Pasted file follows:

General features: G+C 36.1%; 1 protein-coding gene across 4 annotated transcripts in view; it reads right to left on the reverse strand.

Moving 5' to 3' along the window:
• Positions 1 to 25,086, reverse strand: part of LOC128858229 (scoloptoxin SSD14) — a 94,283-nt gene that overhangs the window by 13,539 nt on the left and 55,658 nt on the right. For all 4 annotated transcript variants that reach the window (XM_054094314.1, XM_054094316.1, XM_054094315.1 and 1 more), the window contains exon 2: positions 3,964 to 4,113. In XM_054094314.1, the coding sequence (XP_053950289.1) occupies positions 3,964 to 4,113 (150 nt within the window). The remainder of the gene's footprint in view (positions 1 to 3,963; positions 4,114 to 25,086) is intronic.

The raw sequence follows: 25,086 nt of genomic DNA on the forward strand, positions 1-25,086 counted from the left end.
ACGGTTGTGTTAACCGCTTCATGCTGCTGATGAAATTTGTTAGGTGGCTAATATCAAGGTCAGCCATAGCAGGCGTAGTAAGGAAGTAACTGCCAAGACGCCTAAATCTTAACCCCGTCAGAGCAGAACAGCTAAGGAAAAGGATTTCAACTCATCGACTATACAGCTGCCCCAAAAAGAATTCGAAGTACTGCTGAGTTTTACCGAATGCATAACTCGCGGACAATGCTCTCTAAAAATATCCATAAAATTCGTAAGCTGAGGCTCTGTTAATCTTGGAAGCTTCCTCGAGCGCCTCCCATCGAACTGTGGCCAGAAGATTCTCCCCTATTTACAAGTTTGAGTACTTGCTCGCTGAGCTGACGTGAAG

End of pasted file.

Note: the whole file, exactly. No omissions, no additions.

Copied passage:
General features: G+C 36.1%; 1 protein-coding gene across 4 annotated transcripts in view; it reads right to left on the reverse strand.

Moving 5' to 3' along the window:
• Positions 1 to 25,086, reverse strand: part of LOC128858229 (scoloptoxin SSD14) — a 94,283-nt gene that overhangs the window by 13,539 nt on the left and 55,658 nt on the right. For all 4 annotated transcript variants that reach the window (XM_054094314.1, XM_054094316.1, XM_054094315.1 and 1 more), the window contains exon 2: positions 3,964 to 4,113. In XM_054094314.1, the coding sequence (XP_053950289.1) occupies positions 3,964 to 4,113 (150 nt within the window). The remainder of the gene's footprint in view (positions 1 to 3,963; positions 4,114 to 25,086) is intronic.

The raw sequence follows: 25,086 nt of genomic DNA on the forward strand, positions 1-25,086 counted from the left end.
ACGGTTGTGTTAACCGCTTCATGCTGCTGATGAAATTTGTTAGGTGGCTAATATCAAGGTCAGCCATAGCAGGCGTAGTAAGGAAGTAACTGCCAAGACGCCTAAATCTTAACCCCGTCAGAGCAGAACAGCTAAGGAAAAGGATTTCAACTCATCGACTATACAGCTGCCCCAAAAAGAATTCGAAGTACTGCTGAGTTTTACCGAATGCATAACTCGCGGACAATGCTCTCTAAAAATATCCATAAAATTCGTAAGCTGAGGCTCTGTTAATCTTGGAAGCTTCCTCGAGCGCCTCCCATCGAACTGTGGCCAGAAGATTCTCCCCTATTTACAAGTTTGAGTACTTGCTCGCTGAGCTGACGTGAAG